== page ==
Selecta Revives MMA Gene Therapy Program After FDA Lifts Hold
Selecta CEO Carsten Brunn/courtesy Selecta Biosciences.
Selecta Biosciences is poised to move forward with development efforts for its gene therapy program for methylmalonic academia (MMA) after the U.S. Food and Drug Administration lifted the hold on its clinical trial on March 9.
The change was highlighted alongside the announcement of positive results for the full year to December 31, 2021. The FDA sent a hold letter against the firm's Phase II/III trial of gene therapy candidate SEL-302 in November due to a lack of data on the chemistry, manufacturing process and controls related to the drug candidate. SEL-302 is a combination of ImmTOR and MMA-101.
MMA is a rare metabolic disorder that affects the body's ability to process certain amino acids and fats, leading to metabolic acidosis, hyperammonemia and long-term complications such as developmental delays, chronic kidney disease and intellectual disability.
"I am pleased to announce that on March 9 the FDA lifted the clinical hold on our SEL-302 gene therapy program to treat methylmalonic acidemia. We look forward to starting our phase 1 clinical trial expeditiously and to bring hope to those patients and families seeking a potentially durable and lifelong treatment for this terrible disease," commented Carsten Brunn, Ph.D., the president and chief executive officer of Selecta, in a statement.
In January, the company released positive preclinical data on the synergistic effects of ImmTOR when combined with a Treg selective IL-2. The combined product, ImmTOR-IL, may have the capacity to improve the induction and durability of antigen-specific regulatory T cells. If development efforts succeed, it could be a first-in-class antigen-specific therapeutic.
The good news presented at the earnings announcement was accompanied by a string of highlights and milestones for Selecta.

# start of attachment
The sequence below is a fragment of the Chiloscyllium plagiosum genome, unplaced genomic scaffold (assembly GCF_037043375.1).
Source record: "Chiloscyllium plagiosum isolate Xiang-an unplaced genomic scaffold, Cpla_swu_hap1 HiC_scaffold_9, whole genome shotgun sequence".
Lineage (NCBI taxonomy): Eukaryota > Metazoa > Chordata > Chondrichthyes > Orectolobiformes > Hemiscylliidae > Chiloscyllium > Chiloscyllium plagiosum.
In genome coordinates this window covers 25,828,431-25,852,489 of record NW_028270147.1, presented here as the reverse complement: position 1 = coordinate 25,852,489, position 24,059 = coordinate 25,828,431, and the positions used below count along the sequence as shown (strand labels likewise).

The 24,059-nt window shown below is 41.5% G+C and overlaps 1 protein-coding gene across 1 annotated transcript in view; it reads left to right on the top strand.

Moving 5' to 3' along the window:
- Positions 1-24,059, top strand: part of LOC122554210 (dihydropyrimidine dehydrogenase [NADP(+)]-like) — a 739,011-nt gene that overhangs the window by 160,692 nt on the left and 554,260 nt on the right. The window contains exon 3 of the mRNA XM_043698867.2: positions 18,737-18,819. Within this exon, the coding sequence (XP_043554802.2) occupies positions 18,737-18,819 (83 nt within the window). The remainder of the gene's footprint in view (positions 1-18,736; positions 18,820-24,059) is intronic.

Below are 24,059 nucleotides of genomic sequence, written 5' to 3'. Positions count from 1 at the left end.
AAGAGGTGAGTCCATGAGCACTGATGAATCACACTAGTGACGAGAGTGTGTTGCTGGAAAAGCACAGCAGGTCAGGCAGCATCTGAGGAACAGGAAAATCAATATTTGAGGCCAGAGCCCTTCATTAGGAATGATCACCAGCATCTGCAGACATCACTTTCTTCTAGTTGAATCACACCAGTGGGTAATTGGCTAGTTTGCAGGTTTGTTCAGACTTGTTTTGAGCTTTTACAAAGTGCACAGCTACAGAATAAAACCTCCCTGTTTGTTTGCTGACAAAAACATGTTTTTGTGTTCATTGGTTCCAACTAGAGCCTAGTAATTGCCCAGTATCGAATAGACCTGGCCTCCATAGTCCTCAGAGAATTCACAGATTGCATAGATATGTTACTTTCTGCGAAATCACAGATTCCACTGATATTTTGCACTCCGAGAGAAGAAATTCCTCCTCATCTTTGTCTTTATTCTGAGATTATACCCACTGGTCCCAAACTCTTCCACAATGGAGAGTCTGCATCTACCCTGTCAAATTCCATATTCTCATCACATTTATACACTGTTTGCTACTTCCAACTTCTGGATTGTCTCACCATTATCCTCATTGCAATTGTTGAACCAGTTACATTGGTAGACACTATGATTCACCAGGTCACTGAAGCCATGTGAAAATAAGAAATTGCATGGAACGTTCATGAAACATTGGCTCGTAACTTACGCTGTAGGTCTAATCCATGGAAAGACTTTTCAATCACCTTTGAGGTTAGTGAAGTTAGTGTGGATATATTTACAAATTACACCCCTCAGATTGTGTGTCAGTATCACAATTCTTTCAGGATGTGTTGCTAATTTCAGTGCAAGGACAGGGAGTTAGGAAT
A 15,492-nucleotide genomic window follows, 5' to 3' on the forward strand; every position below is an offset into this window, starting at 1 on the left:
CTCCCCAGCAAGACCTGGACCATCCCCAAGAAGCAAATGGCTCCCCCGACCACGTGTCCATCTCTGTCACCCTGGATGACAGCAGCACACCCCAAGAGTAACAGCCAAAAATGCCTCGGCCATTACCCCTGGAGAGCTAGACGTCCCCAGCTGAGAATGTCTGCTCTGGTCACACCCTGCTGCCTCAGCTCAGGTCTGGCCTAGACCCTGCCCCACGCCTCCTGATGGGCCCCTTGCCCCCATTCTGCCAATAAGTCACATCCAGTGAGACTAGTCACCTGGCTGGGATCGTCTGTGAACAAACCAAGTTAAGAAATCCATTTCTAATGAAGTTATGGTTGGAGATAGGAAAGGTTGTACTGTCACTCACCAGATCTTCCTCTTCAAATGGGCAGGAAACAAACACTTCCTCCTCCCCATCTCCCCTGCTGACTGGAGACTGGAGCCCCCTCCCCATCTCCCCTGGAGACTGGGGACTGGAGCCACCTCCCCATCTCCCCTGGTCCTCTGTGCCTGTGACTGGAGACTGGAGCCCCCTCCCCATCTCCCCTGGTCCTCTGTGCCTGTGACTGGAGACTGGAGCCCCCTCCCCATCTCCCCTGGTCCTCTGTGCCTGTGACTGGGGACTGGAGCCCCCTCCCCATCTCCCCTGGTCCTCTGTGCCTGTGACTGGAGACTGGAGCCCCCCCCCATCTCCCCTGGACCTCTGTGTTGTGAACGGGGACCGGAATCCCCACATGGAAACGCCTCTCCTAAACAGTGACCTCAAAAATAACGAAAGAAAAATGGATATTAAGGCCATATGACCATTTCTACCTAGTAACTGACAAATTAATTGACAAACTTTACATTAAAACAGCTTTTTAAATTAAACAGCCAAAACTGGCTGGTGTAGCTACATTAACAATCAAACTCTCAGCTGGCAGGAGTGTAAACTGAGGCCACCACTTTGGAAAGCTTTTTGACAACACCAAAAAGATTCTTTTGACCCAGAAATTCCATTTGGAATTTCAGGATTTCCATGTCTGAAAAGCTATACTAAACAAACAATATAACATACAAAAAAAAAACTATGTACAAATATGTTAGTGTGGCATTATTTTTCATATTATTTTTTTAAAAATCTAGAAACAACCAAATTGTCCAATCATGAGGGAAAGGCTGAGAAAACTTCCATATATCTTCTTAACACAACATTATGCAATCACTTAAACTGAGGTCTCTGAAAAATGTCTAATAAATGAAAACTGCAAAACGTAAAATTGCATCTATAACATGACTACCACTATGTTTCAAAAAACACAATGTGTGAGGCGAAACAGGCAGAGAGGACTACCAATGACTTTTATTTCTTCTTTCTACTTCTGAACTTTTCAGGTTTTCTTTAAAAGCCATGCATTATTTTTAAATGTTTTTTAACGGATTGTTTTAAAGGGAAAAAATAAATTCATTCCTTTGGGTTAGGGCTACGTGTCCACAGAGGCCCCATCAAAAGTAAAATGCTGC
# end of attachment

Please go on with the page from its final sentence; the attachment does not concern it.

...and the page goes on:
These include its engineering collaboration with Cyrus Biotechnology to harness IL-2 to promote the expansion of Treg and treat patients with autoimmune illnesses, an exclusive licensing deal to use Genovis AB's IdeXork immunoglobulin G protease with ImmTOR to treat patients with pre-existing adeno-associated virus (AAV) immunity problems and a partnership with Ginkgo Bioworks to design AAV capsids and boost gene therapy delivery. Selecta also has a strategic license to develop gene therapies with Takeda Pharmaceutical, focusing on lysosomal storage disorders.
"We are incredibly excited about our future, and we are focused on continuing to prosecute our growing wholly owned pipeline, continuing to advance our technologies to enable AAV gene therapies, supporting our numerous collaboration partners and rapidly advancing our next generation ImmTOR-IL into the clinic," Brunn added.
Selecta ended 2021 with $129.4 million in cash, cash equivalents, marketable securities and restricted cash, compared to the $140.1 million posted in the previous year. Revenue for the fourth quarter was logged at $29.9 million, from just $12 million in 2020, driven chiefly by its licensing deal with Sobi that resulted in a huge shipment of supplies and a large cost reimbursement from the Phase III DISSOLVE trial.